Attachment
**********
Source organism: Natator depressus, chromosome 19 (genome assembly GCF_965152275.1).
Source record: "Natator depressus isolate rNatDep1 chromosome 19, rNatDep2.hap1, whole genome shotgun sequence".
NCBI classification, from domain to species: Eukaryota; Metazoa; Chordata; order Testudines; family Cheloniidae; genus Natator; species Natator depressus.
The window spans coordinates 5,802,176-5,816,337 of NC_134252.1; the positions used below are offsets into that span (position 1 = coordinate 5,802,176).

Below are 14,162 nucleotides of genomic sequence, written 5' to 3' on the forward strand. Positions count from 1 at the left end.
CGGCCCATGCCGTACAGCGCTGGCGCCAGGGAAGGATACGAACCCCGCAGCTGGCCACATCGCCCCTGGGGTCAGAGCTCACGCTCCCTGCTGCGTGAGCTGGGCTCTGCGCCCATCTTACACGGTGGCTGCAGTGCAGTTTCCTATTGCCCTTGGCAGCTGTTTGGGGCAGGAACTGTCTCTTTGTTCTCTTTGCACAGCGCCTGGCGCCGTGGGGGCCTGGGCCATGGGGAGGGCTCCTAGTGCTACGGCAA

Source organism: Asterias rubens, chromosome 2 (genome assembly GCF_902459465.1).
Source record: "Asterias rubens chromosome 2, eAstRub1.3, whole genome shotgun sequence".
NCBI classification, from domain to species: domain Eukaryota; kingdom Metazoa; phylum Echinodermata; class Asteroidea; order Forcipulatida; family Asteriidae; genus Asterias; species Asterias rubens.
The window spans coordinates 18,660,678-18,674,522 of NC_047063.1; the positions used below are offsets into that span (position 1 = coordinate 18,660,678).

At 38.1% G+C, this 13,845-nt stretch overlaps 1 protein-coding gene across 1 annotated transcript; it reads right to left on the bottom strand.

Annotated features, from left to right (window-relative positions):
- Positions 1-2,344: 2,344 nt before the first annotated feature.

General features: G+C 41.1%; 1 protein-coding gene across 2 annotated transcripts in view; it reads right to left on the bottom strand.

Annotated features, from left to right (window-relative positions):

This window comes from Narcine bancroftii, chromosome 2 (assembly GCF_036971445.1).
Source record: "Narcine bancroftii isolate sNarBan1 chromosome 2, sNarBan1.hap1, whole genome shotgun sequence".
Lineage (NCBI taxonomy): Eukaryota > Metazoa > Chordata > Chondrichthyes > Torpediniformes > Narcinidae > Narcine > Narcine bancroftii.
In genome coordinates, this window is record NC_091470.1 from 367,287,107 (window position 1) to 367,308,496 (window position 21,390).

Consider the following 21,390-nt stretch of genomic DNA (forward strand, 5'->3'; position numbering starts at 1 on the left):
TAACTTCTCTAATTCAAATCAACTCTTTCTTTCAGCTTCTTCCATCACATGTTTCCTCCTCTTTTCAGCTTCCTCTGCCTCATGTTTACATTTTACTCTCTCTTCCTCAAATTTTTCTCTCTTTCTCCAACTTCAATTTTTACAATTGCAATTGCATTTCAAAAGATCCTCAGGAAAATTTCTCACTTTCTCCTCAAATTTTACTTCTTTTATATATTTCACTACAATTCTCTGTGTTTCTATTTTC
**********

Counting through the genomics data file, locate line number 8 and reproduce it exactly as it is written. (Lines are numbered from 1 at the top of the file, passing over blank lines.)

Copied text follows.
Source record: "Asterias rubens chromosome 2, eAstRub1.3, whole genome shotgun sequence".